Motoring

Published 12:00 am Friday, June 23, 2006

Pair of local riders taking skills to national level

By George L. Jones

The Selma Times-Journal

VALLEY GRANDE – Keenan “Slick” Sanders had a knack for winning at motocross almost literally since he straddled a bike.

In his first race, he looked around and saw riders in full gear and an obvious look of experience in their eyes.

Then he looked down and eyed the cutoff jeans he was wearing.

In Sanders’ words, he didn’t just beat his competitors. He “smoked ’em.”

About a decade later, competitors are still looking at the track through the dust flying off his back tire.

“When you can win a motocross race and you’re riding against really tough competition, coming across that finish line first…” Sanders interrupted himself as he leaned back and sighed heavily, unable to finish his sentence.

Yeah, it feels that good.

Motocross riders don’t just crank up and go around in circles until a checkered flag is waved.

They race in sweltering weather, wearing a uniform and protective gear that adds even more heat.

They run tracks that get so worn during the course of a race, a full-grown man could stand knee-deep in the ruts.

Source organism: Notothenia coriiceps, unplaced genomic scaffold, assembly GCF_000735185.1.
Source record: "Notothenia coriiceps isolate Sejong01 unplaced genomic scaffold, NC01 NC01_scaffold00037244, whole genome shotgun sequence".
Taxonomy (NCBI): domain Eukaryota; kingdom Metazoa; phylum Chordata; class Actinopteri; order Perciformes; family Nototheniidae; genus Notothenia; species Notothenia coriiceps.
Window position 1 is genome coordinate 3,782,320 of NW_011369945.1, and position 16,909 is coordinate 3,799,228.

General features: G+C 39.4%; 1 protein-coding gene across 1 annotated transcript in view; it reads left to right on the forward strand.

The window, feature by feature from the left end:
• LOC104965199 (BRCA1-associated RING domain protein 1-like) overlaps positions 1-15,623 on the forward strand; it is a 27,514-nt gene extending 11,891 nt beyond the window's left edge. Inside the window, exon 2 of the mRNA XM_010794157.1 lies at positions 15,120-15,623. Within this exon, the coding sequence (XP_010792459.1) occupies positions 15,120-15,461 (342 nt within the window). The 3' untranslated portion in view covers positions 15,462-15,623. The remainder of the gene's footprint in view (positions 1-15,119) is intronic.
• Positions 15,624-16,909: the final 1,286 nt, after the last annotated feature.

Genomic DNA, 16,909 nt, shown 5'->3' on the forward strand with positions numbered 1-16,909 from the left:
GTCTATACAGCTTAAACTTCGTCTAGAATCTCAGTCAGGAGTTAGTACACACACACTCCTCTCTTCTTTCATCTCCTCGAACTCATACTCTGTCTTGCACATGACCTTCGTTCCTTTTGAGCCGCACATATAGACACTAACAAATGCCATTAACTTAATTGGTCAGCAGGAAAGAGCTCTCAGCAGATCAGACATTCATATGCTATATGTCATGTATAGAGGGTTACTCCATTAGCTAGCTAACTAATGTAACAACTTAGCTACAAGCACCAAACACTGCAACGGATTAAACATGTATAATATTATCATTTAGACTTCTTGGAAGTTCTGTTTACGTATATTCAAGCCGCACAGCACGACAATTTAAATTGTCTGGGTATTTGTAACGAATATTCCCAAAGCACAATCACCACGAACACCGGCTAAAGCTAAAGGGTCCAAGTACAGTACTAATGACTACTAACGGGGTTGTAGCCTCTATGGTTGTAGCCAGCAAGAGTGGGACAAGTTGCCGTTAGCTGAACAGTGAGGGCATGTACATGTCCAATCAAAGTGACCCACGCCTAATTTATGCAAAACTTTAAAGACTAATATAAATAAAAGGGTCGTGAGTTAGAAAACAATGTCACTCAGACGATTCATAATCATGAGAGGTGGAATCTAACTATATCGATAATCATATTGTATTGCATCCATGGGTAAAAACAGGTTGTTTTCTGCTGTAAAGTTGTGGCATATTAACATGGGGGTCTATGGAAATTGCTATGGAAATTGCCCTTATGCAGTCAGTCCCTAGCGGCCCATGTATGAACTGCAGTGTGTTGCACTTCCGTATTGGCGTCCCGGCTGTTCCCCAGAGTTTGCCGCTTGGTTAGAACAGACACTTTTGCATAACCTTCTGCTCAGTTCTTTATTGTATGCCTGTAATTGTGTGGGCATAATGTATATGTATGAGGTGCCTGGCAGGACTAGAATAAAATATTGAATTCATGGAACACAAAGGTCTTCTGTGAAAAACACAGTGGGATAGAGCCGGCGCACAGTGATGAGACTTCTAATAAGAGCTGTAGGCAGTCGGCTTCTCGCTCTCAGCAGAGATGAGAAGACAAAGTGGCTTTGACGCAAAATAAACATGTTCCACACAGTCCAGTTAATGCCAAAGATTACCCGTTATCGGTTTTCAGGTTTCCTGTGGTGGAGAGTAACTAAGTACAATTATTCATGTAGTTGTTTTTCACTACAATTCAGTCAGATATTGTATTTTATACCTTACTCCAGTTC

So the fact that the 15-year-old Sanders and 6-year-old Kyler Godwin are going to compete in the AMA/Air Nautiques Amateur National Motocross Championships at Loretta Lynn’s Ranch is a very big deal.

Both are Alabama State Championship winners in their respective classes – Sanders in the 125 C Stock and Godwin in the 50cc 4-6 (age).

Godwin is the only Alabamian in his class to qualify for the event. Sanders is going for the first time after what he says has been five or six attempts.

They will both compete against 41 of the best riders in the country July 1-August 5 in Hurricane Mills, Tenn.

Each driver has to qualify in area and then regional competition to punch their tickets to the event.

Godwin, nicknamed “Hole Shot” because of the way he begins races, said that is his favorite part.

“I like starting out of the starting gate,” Godwin said.

Bike racing is not like any other sport. It is far more expensive, to begin with. Bikes can cost several thousand dollars. Throw in the cost of maintenance, travel, and entry fees for events, and the ticket adds up.

But to already be considered one of the top racers in the country without even setting foot on the championship track makes it worth it.

“You couldn’t imagine,” said Jason Godwin, Tyler’s father. “As hard as he’s been working, most kids wouldn’t even attempt it. And when they do, they don’t make it.”

Thirty-three classes will run three times each to determine the respective champions, making it a weeklong event.

For the drivers that win, their names become well known among the circuit, and the sponsorships and accolades come rolling in.

Sanders, looking as if he could already see the course ahead of him, tried to sum up what it would be like.

“It’s a big adrenaline rush with 41 other guys going down a bottleneck straightaway,” he said. “The whole week, you run the track and you have to train right. You only get to fall once; everybody is so good. If you win this, you’re set.”